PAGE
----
Research reported in this publication was supported by a National Research Service Award (NRSA) in Primary Medical Care, Bureau of Health Professions, HRSA, DHHS (grant no. T32HP22239; PI: Borowsky), a Viking Children’s Fund Research Award (PI: Gower), and the National Center for Advancing Translational Sciences of the National Institutes of Health Award (grant no. UL1TR000114). The content is solely the responsibility of the authors and does not necessarily represent the official views of the National Institutes of Health.

Compliance with Ethical Standards

Conflict of Interest

The authors declare that they have no conflicts of interest.

Ethical Approval

All procedures performed in studies involving human participants were in accordance with the ethical standards of the Institutional Review Board at the University of Minnesota, which determined that this study was exempt from review, and with the 1964 Helsinki declaration and its later amendments or comparable ethical standards.

Informed Consent

Because the Minnesota Student Survey data were provided anonymously by the Minnesota Interagency Team for this secondary data analysis, formal consent was not required.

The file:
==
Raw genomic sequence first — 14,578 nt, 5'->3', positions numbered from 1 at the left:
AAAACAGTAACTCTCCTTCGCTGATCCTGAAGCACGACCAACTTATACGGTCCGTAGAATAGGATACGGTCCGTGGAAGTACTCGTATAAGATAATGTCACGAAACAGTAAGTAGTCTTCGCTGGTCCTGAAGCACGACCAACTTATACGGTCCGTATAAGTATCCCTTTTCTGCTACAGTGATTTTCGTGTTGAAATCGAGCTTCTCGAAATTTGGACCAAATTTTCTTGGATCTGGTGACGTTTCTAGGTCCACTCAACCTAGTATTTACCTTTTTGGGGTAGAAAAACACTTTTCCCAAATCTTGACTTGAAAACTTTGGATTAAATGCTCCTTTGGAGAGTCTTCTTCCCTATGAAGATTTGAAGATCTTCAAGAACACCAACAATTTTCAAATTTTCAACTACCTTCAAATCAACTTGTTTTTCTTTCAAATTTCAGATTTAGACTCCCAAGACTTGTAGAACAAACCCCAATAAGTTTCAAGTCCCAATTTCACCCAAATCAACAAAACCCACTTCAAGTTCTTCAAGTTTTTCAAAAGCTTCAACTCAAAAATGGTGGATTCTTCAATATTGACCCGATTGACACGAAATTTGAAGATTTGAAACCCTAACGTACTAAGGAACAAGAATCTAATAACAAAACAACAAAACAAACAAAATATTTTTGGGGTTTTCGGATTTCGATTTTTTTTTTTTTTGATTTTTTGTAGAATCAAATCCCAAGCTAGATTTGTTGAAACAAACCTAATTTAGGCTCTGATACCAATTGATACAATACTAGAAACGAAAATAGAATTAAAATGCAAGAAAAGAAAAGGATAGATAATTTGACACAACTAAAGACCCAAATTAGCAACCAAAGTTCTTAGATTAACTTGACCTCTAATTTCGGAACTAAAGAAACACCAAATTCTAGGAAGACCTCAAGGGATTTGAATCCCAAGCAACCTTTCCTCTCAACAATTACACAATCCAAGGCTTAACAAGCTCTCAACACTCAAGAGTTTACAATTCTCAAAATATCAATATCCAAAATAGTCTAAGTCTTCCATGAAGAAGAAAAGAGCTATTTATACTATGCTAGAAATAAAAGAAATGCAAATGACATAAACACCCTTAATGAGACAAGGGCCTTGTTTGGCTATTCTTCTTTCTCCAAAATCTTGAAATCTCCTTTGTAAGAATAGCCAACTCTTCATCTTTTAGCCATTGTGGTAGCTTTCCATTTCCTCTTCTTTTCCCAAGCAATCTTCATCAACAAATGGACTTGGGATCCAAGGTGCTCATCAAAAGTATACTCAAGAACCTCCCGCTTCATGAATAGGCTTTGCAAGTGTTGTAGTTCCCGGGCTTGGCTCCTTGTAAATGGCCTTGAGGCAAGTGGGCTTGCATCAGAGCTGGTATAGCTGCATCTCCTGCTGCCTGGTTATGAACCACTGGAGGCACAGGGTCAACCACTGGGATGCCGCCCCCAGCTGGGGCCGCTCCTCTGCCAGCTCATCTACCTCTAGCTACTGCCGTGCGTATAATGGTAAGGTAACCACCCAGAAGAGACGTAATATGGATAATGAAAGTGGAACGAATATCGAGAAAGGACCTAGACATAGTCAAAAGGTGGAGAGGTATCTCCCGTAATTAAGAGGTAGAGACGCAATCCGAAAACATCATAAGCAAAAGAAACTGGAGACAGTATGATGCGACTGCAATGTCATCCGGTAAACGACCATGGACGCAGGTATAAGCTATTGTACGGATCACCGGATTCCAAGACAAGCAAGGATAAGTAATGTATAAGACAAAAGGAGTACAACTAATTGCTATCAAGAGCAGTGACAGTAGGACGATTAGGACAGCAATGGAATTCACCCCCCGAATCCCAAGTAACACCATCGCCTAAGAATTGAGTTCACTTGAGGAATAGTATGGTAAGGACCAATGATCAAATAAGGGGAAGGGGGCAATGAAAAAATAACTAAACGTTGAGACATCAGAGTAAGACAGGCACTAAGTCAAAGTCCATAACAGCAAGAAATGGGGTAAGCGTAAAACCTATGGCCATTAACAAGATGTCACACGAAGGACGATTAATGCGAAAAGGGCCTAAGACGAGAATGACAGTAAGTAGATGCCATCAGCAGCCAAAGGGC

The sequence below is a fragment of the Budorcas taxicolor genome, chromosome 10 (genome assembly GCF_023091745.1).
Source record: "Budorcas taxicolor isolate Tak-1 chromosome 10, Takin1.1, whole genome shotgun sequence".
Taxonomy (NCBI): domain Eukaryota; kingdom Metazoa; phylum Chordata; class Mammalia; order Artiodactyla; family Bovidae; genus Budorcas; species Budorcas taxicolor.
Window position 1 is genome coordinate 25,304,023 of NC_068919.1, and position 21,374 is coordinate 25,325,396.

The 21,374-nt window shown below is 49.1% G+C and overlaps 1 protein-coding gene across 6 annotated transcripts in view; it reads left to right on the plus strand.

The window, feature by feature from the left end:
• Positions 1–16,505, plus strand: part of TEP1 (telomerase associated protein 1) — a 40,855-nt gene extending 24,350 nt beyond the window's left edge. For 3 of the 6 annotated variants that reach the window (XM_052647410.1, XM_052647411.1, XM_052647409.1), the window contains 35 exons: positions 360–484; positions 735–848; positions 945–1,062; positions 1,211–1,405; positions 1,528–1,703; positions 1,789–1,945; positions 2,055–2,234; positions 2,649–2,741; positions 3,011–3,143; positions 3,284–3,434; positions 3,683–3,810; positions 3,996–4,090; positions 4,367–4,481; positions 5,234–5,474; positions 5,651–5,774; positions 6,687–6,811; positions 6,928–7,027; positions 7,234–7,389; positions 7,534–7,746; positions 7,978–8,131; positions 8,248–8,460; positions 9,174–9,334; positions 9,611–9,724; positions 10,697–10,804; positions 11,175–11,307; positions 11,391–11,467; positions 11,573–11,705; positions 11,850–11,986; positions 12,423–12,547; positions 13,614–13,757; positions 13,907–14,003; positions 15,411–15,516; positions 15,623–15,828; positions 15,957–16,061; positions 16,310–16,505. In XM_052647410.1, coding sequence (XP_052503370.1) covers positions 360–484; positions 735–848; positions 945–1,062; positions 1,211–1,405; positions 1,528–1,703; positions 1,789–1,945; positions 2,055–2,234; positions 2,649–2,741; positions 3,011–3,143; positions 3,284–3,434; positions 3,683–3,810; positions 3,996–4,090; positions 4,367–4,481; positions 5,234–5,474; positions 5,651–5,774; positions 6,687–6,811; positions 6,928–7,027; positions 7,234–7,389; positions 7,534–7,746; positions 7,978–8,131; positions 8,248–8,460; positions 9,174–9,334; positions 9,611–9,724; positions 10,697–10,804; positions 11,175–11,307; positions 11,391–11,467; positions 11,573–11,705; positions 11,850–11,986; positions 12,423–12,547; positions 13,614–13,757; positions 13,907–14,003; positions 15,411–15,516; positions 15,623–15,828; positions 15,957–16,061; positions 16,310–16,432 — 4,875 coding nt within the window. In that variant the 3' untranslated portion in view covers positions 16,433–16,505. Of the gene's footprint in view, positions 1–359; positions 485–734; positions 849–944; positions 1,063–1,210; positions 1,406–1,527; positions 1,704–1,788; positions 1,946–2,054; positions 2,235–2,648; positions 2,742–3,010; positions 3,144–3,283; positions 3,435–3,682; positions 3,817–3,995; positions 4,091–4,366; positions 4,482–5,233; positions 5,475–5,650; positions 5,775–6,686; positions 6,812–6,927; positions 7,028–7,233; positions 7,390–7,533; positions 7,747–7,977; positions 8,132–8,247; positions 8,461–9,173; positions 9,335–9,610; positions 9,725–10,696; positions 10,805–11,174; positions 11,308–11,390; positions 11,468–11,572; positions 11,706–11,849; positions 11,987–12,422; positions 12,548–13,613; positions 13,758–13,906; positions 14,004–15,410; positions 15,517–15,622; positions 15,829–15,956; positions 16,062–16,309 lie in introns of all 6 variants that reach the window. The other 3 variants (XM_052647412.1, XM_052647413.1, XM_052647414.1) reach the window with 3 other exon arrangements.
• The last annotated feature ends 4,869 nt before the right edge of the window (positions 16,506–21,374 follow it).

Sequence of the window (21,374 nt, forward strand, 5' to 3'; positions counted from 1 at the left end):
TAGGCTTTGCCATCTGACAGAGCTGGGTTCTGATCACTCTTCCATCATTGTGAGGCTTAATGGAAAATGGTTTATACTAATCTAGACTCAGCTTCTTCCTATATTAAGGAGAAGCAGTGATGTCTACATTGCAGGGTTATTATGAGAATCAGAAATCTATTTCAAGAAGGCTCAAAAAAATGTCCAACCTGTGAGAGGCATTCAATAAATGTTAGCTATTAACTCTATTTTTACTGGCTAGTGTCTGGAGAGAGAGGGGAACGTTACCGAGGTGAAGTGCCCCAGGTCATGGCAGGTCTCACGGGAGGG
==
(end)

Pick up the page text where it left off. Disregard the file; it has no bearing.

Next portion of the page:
1. Birkett, M., Espelage, D. L., & Koenig, B. (2009). LGB and questioning students in schools: The moderating effects of homophobic bullying and school climate on negative outcomes. Journal of Youth and Adolescence, 38, 989–1000. Scholar
  2. Black, W. W., Fedewa, A. L., & Gonzalez, K. A. (2012). Effects of “Safe School” programs and policies on the social climate for sexual-minority youth: A review of the literature. Journal of LGBT Youth, 9, 321–339. Scholar
  3. Bradshaw, C. P., Waasdorp, T. E., Debnam, K. J., & Johnson, S. L. (2014). Measuring school climate in high schools: A focus on safety, engagement, and the environment. Journal of School Health, 84, 593–604. Scholar
  4. Bucchianeri, M. M., Gower, A. L., McMorris, B. J., & Eisenberg, M. E. (2016). Youth experiences with multiple types of prejudice-based harassment. Journal of Adolescence, 51, 68–75.Google Scholar
  5. California Department of Education (Safe and Healthy Kids Program Office) and West Ed (Health and Human Development Department) (2015). California healthy kids survey. Retrieved from.
  6. Eisenberg, M. E., Gower, A. L., McMorris, B. J., & Bucchianeri, M. (2015). Vulnerable bullies: Perpetration of peer harassment among youths across sexual orientation, weight, and disability status. American Journal of Public Health, 105, 1784–1791. Scholar